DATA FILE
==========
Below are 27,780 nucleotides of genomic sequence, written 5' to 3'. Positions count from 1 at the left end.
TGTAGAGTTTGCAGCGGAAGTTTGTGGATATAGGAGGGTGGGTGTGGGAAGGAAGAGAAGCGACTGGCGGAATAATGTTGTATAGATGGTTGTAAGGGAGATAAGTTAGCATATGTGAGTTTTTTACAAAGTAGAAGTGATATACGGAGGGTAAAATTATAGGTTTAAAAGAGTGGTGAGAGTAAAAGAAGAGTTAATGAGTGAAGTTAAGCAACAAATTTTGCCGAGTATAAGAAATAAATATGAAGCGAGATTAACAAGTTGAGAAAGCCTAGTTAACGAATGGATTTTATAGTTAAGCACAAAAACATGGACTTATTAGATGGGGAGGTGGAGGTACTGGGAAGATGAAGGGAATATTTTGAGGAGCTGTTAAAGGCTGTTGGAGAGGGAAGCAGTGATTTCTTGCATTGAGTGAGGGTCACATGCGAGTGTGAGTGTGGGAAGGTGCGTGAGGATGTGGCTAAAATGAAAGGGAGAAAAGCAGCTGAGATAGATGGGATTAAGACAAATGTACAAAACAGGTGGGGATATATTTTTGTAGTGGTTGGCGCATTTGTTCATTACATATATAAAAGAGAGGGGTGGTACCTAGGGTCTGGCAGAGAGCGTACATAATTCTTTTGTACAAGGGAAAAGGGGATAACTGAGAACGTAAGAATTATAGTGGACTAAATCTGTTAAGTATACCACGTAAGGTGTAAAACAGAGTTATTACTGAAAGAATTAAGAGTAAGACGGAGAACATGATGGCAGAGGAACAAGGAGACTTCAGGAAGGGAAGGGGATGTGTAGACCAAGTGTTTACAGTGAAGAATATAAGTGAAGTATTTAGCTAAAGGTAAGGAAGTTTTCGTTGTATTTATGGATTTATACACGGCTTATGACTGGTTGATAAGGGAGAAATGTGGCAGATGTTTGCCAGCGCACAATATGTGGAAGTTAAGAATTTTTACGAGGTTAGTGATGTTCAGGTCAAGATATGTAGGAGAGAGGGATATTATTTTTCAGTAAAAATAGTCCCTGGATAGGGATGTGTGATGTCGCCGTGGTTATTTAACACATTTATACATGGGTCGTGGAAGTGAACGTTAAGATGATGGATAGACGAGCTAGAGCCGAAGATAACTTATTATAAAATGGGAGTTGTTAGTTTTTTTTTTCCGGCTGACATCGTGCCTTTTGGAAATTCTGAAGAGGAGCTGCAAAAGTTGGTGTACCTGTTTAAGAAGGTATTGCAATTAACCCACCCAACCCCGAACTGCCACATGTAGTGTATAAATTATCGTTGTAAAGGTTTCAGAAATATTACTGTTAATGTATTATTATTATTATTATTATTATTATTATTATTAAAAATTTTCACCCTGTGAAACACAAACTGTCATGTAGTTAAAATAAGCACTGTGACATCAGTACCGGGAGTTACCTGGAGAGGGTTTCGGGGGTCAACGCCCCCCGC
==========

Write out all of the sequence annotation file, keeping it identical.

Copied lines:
Below are 27,780 nucleotides of genomic sequence, written 5' to 3'. Positions count from 1 at the left end.
TGTAGAGTTTGCAGCGGAAGTTTGTGGATATAGGAGGGTGGGTGTGGGAAGGAAGAGAAGCGACTGGCGGAATAATGTTGTATAGATGGTTGTAAGGGAGATAAGTTAGCATATGTGAGTTTTTTACAAAGTAGAAGTGATATACGGAGGGTAAAATTATAGGTTTAAAAGAGTGGTGAGAGTAAAAGAAGAGTTAATGAGTGAAGTTAAGCAACAAATTTTGCCGAGTATAAGAAATAAATATGAAGCGAGATTAACAAGTTGAGAAAGCCTAGTTAACGAATGGATTTTATAGTTAAGCACAAAAACATGGACTTATTAGATGGGGAGGTGGAGGTACTGGGAAGATGAAGGGAATATTTTGAGGAGCTGTTAAAGGCTGTTGGAGAGGGAAGCAGTGATTTCTTGCATTGAGTGAGGGTCACATGCGAGTGTGAGTGTGGGAAGGTGCGTGAGGATGTGGCTAAAATGAAAGGGAGAAAAGCAGCTGAGATAGATGGGATTAAGACAAATGTACAAAACAGGTGGGGATATATTTTTGTAGTGGTTGGCGCATTTGTTCATTACATATATAAAAGAGAGGGGTGGTACCTAGGGTCTGGCAGAGAGCGTACATAATTCTTTTGTACAAGGGAAAAGGGGATAACTGAGAACGTAAGAATTATAGTGGACTAAATCTGTTAAGTATACCACGTAAGGTGTAAAACAGAGTTATTACTGAAAGAATTAAGAGTAAGACGGAGAACATGATGGCAGAGGAACAAGGAGACTTCAGGAAGGGAAGGGGATGTGTAGACCAAGTGTTTACAGTGAAGAATATAAGTGAAGTATTTAGCTAAAGGTAAGGAAGTTTTCGTTGTATTTATGGATTTATACACGGCTTATGACTGGTTGATAAGGGAGAAATGTGGCAGATGTTTGCCAGCGCACAATATGTGGAAGTTAAGAATTTTTACGAGGTTAGTGATGTTCAGGTCAAGATATGTAGGAGAGAGGGATATTATTTTTCAGTAAAAATAGTCCCTGGATAGGGATGTGTGATGTCGCCGTGGTTATTTAACACATTTATACATGGGTCGTGGAAGTGAACGTTAAGATGATGGATAGACGAGCTAGAGCCGAAGATAACTTATTATAAAATGGGAGTTGTTAGTTTTTTTTTTCCGGCTGACATCGTGCCTTTTGGAAATTCTGAAGAGGAGCTGCAAAAGTTGGTGTACCTGTTTAAGAAGGTATTGCAATTAACCCACCCAACCCCGAACTGCCACATGTAGTGTATAAATTATCGTTGTAAAGGTTTCAGAAATATTACTGTTAATGTATTATTATTATTATTATTATTATTATTATTATTAAAAATTTTCACCCTGTGAAACACAAACTGTCATGTAGTTAAAATAAGCACTGTGACATCAGTACCGGGAGTTACCTGGAGAGGGTTTCGGGGGTCAACGCCCCCCGC